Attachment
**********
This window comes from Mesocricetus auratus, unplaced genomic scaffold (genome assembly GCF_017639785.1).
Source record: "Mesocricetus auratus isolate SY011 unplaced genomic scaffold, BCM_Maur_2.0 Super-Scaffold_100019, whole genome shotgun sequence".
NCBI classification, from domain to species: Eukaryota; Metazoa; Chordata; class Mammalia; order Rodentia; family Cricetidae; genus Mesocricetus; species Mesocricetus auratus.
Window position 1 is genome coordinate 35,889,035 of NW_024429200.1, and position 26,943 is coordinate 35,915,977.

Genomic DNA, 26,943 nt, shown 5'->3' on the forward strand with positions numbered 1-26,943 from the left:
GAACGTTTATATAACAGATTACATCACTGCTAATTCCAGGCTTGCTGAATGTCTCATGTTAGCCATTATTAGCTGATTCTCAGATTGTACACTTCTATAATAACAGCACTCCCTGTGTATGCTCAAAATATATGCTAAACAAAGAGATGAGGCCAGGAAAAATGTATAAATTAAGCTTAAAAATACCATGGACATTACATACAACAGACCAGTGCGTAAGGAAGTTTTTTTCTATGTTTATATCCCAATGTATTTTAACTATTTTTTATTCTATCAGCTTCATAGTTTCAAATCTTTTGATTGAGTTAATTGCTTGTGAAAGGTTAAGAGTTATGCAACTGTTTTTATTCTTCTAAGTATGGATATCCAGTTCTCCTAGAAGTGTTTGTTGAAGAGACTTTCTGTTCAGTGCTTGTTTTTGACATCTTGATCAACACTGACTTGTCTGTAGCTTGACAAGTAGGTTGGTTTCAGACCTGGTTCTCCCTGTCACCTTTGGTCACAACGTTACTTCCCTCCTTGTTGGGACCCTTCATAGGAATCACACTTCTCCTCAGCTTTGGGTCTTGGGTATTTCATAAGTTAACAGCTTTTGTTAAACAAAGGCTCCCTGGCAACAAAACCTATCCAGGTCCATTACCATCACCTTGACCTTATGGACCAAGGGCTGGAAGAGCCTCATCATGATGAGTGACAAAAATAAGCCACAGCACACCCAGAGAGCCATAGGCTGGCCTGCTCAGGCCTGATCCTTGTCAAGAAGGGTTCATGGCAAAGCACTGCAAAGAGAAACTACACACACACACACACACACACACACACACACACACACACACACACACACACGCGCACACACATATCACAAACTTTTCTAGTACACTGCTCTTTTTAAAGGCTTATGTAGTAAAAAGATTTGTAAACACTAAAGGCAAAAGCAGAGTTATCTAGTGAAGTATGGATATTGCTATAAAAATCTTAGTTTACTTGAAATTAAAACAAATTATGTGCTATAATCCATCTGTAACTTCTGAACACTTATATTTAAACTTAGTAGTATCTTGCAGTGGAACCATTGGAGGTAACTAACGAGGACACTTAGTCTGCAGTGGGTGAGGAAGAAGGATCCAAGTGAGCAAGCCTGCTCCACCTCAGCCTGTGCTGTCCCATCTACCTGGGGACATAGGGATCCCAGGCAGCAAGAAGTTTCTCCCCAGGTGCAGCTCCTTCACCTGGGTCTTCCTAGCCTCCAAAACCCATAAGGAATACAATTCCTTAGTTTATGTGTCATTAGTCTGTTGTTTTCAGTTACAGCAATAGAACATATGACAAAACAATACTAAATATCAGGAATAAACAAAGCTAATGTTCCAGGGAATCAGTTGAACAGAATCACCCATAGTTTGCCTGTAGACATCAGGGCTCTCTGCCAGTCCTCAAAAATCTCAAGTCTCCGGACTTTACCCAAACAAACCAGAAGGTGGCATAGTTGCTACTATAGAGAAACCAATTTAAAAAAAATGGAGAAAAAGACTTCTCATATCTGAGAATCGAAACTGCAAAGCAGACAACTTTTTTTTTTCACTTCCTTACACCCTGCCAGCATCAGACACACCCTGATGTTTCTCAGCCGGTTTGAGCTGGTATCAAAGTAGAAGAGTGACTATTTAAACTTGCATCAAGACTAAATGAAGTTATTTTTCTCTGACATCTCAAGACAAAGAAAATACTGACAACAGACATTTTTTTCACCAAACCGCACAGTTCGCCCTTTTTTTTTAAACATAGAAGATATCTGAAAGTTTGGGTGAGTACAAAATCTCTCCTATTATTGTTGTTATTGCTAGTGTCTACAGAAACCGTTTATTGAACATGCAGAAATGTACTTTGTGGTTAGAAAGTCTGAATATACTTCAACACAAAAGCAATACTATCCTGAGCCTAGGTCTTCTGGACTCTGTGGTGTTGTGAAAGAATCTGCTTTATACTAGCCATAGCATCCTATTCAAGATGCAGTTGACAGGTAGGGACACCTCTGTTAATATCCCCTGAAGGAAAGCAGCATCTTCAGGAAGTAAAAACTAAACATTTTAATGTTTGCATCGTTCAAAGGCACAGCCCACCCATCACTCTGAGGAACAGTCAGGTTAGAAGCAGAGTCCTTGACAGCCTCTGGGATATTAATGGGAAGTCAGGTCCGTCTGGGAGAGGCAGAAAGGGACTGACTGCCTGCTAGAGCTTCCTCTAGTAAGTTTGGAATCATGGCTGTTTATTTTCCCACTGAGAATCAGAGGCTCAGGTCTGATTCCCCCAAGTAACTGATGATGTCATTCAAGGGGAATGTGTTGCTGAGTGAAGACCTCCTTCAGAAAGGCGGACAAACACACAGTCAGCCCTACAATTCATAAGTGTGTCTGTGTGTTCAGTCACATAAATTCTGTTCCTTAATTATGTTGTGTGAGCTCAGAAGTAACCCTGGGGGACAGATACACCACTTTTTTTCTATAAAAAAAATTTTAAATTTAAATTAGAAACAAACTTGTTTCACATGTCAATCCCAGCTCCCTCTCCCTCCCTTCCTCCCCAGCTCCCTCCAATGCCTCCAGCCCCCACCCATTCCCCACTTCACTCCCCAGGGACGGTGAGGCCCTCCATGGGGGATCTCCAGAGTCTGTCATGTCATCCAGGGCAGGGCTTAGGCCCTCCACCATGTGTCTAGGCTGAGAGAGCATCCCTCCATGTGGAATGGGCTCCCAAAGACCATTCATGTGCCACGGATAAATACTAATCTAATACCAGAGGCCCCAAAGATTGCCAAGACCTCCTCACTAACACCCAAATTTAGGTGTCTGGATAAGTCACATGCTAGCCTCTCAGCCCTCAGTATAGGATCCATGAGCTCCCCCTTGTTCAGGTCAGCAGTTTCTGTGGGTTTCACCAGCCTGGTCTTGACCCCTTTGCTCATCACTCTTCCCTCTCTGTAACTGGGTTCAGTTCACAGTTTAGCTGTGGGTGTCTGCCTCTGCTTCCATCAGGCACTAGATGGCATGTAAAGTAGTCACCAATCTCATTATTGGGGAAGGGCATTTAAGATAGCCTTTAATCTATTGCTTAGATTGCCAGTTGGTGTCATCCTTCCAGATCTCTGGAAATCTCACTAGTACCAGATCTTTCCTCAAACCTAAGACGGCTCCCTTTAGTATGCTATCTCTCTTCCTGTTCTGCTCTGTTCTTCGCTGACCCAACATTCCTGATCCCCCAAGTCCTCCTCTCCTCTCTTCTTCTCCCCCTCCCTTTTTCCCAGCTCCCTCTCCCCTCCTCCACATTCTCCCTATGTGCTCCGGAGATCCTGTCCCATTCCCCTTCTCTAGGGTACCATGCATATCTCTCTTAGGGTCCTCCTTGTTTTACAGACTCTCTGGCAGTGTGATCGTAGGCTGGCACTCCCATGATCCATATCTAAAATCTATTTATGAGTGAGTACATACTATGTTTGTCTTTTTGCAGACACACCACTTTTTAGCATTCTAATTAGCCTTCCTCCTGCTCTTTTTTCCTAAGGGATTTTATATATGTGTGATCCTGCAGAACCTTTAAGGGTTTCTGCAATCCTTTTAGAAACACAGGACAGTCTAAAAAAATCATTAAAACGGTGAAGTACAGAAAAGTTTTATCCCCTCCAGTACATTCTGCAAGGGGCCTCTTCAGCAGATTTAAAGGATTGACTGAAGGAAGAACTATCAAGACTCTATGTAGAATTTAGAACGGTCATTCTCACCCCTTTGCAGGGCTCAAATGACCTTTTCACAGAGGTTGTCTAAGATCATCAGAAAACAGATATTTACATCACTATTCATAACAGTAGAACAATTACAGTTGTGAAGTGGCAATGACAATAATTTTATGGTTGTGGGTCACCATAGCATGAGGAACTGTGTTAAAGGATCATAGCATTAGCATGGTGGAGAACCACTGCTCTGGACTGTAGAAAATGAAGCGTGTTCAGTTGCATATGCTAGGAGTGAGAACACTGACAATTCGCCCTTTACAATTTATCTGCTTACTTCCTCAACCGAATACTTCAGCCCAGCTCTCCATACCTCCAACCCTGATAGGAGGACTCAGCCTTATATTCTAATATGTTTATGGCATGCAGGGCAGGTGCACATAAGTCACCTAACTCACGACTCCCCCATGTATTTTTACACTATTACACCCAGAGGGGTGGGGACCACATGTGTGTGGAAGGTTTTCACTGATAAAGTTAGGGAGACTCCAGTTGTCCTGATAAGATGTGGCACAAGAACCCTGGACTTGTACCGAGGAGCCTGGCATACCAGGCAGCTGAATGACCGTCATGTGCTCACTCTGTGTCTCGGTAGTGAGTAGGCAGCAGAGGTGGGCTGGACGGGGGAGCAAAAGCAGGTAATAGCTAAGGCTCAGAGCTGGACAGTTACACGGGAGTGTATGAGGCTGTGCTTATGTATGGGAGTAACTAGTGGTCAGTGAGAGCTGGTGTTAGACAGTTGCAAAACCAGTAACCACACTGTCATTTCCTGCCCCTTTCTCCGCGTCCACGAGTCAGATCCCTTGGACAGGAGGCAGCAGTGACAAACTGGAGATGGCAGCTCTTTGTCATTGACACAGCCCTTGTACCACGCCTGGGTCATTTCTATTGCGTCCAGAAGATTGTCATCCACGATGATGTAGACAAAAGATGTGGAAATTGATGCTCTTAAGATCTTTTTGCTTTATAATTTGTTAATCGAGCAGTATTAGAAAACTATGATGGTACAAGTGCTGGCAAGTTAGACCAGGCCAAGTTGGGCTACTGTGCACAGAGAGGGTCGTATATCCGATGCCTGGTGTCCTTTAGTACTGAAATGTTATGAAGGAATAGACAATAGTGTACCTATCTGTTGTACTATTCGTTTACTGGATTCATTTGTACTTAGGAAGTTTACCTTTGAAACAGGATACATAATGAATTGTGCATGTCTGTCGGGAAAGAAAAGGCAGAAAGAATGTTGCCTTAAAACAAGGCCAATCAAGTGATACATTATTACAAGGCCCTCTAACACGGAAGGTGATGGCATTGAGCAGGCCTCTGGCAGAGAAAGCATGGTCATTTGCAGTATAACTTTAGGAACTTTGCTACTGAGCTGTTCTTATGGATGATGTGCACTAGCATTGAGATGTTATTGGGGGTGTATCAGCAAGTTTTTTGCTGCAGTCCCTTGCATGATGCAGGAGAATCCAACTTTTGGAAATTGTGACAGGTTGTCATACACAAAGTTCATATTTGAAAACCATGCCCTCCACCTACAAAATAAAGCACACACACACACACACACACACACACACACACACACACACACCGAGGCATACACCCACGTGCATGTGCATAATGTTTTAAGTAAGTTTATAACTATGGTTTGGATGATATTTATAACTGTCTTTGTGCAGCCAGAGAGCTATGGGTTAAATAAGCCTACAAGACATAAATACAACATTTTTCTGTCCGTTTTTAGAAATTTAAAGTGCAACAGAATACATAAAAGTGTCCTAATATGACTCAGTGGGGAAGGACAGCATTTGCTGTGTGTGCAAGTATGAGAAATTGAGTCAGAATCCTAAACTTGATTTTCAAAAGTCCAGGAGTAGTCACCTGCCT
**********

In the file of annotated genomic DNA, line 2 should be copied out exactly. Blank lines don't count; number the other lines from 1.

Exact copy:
Source record: "Mesocricetus auratus isolate SY011 unplaced genomic scaffold, BCM_Maur_2.0 Super-Scaffold_100019, whole genome shotgun sequence".